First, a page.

In Kim McLarin’s monthly column for The Lily, she touches on topics as varied as friendship, midlife, race, parenting, injustice, kindness and the messiness of our shared humanity. You can read her columns the third Monday of each month.
I’m trying to remember when I lost my innocence. By this I do not mean the first time I engaged in sexual intercourse; the association of innocence with a lack of knowledge about this one particular aspect of human experience has a long, tangled history in the West, but it is not written in stone.
The innocence I mean has to do with a lack of knowledge about the world beyond one’s immediate borders, fences of tribe and belief and self. This kind of innocence rests in a deep incuriosity, in the belief that one’s limited knowledge about the world is sufficient, and that any necessary further knowledge will be served up warm and nicely plated, with a little parsley sprig.
This kind of innocence is self-centering and dangerous.
By this definition, I lost my innocence around the age of 9 or 10, when the understanding dawned that we were black and poor and that both of these things were somehow shameful. (The issue of internalized anti-blackness I have long since interrogated, but the question of how impoverished people are made to carry shame is one that still interests me. Toni Morrison once said the poverty of her childhood was free from stigma but the poverty of mine was coated in the stuff.)
Shame is a damaging instructor, one I would not recommend. But in fighting my way through that particular class I learned to look at both myself and the world the way we really are. The shedding of this kind of innocence is not a loss but a necessity for any person who wants to think of herself as moral and any nation which wants to think of itself as good.
I have been thinking about innocence since I spoke recently at a local retirement community. These were kind and well-meaning people, educated and curious and well into their 70s and 80s. All of them were also white, as far as I could tell.
Only a few, for example, were familiar with the famous doll test conducted in the 1940s by psychologists Kenneth and Mamie Clark to study the psychological effects of segregation; the test was used as part of Kenneth Clark’s expert testimony in Brown v. Board of Education. Many were surprised when I said the first place I was called the n-word was not my hometown of Memphis but New Hampshire, and that of all the places I have lived, North and South, Boston is the most segregated. One woman asked if I knew why no black couples had moved into the community since the “two we had” died. Another asked if the fact that we are now, in her words, “inundated” with commercials featuring interracial couples and biracial children did not signal major progress in the dismantling of white supremacy. This same woman said she had been going to the island nation of Antigua and Barbuda for 30 years and had formed a loving relationship with people there, people she considered family. If they could figure it out in Antigua, she asked, why can’t we?
Where to even begin?
(One place was to say that of course I could not speak to this woman’s particular experience, but that even if the relationship between herself and her Antiguan family was as she said, it meant nothing about existing power structures in Antigua, let alone the United States. When I asked if she knew the history of Antigua, she said: “No. Well, a little. They weren’t slaves.” I said I had never been to Antiqua and knew nothing of its history but I was pretty sure “they” had, in fact, been enslaved. How in the world did she think they got there? Seven-day cruise?)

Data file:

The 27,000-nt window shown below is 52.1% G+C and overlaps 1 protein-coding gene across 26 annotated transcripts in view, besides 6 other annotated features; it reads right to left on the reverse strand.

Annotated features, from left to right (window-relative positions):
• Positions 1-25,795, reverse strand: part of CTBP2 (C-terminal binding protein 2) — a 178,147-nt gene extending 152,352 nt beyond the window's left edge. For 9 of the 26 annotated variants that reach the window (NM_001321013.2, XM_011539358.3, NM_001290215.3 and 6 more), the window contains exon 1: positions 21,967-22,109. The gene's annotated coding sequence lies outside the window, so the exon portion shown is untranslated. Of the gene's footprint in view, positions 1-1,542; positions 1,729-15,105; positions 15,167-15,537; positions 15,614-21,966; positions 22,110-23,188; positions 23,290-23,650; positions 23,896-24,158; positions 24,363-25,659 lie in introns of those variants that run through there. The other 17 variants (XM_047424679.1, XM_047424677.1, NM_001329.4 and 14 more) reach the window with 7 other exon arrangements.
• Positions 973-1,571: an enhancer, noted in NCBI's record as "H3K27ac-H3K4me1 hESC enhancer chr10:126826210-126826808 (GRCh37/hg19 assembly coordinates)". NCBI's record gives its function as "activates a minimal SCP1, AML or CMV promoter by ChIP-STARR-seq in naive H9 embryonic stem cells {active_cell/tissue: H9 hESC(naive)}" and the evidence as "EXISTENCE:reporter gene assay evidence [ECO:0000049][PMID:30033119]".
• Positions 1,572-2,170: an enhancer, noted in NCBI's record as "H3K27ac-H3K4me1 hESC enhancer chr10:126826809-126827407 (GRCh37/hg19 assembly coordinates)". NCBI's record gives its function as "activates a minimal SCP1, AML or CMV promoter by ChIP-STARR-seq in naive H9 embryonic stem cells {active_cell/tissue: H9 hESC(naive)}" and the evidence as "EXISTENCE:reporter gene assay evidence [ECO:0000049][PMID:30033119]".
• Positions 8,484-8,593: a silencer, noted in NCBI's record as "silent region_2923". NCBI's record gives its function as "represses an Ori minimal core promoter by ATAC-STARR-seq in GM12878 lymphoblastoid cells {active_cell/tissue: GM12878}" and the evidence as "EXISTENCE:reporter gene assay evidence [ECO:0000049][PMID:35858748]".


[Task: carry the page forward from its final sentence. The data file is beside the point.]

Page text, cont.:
It’s not even, really, to express surprise. Any person who writes and speaks about American white supremacy is well-acquainted with this kind of see-no-evil positioning. See the pouting insistence by people visiting plantations that they should not have to hear about slavery. Remember the poo-pooing of “liberal” white pundits (and neighbors and colleagues) when black people said America had elected a racist president. See even the well-intentioned woman at the retirement community who, holding up a copy of Robin DiAngelo’s “White Fragility,” could not keep from telling me how bad it made her feel.
Look even at the words we use — the words I’m using — to describe this phenomenon of whiteness: innocence, white fragility. Even the words cushion.
My intent here is simply to wonder if this willful innocence will ever be relinquished? A whole new generation of brilliant black scholars and writers has risen to instruct America on its own history, on structural inequalities and white supremacist violence and foundational black contributions to these United States, and all of this is vital but none of it is new. James Baldwin already told us. So did Audre Lorde and W.E.B. Du Bois and Harriet Jacobs and Frederick Douglass and on and on.
And yet the innocence remains. At another event this past weekend, a white woman said to me and my fellow (black) panelists: “Give us a chance.” She was sincere and very sweet, but what in the world does she think black people have been doing all these centuries? What does she think white people have?
“People who shut their eyes to reality simply invite their own destruction, and anyone who insists on remaining in a state of innocence long after that innocence is dead turns himself into a monster,” wrote James Baldwin.
At the retirement community, a woman asked whether I believed things would improve in America once we “get rid of all these racists.”
I said I believe this nation has the capacity to face its history, reckon with the present and become, in the future, the country it so desperately pretends to be, but that I do not believe it ever will. It is neither the current occupant of the White House nor all of the people propping him up who lead me to this sad conclusion.
It’s not the malevolence that makes me unhopeful. It’s the innocence.